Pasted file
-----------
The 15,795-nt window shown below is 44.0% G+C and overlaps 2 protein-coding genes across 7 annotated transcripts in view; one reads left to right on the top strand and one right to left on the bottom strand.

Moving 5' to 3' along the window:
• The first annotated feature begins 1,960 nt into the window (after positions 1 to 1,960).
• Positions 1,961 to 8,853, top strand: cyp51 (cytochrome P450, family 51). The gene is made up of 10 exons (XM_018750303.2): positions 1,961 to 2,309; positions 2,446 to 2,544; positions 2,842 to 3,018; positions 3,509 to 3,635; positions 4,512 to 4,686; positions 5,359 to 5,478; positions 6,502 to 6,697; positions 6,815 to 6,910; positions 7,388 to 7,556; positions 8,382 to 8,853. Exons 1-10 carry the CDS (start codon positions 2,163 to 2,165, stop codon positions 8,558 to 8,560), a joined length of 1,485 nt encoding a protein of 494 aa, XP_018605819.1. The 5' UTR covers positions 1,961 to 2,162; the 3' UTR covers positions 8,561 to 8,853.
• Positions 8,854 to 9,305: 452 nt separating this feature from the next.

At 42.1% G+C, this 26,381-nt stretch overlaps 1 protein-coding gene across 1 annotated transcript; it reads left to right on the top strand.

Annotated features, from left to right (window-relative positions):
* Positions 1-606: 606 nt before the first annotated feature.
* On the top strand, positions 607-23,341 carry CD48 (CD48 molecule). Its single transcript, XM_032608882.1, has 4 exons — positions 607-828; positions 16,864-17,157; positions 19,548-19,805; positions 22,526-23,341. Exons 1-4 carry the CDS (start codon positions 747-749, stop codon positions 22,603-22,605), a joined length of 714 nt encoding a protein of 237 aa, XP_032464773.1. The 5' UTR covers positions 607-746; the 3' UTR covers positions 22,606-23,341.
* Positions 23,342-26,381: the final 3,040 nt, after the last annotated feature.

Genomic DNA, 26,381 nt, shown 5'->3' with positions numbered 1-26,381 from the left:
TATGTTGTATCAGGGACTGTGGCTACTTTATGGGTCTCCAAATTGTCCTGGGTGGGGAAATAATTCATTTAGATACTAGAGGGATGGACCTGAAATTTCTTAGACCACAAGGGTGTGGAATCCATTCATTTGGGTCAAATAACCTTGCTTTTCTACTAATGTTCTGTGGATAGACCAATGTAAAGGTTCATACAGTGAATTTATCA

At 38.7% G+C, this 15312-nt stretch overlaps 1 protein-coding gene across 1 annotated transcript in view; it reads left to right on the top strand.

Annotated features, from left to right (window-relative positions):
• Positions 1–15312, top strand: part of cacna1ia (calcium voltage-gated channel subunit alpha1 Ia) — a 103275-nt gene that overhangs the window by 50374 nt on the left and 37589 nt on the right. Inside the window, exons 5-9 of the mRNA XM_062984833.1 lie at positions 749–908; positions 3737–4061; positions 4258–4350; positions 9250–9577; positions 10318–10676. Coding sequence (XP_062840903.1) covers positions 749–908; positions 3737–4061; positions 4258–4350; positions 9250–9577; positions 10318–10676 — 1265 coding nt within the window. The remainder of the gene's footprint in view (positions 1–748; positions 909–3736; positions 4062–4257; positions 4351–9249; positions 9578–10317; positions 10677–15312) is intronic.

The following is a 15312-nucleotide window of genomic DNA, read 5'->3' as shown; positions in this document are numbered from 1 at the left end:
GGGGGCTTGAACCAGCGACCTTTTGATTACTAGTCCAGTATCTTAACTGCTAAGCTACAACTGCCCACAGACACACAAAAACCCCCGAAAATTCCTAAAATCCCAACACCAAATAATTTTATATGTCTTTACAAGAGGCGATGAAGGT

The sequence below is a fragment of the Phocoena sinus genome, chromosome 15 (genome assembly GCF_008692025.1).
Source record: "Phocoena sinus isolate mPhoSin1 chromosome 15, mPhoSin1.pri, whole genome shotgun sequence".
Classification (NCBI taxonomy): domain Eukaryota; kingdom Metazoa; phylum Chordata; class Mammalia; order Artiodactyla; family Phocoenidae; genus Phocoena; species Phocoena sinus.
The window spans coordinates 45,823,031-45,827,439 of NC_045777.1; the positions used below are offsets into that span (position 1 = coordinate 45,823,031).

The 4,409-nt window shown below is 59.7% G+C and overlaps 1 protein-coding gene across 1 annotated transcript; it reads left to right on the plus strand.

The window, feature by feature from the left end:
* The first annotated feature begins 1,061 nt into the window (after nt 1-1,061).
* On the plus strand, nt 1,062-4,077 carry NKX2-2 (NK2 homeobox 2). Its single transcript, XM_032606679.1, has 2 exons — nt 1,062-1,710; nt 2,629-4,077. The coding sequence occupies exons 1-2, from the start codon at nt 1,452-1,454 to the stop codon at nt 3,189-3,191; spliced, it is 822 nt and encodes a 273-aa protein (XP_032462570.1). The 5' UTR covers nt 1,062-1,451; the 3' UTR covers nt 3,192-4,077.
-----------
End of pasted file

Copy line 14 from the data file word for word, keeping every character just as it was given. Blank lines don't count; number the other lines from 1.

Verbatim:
Annotated features, from left to right (window-relative positions):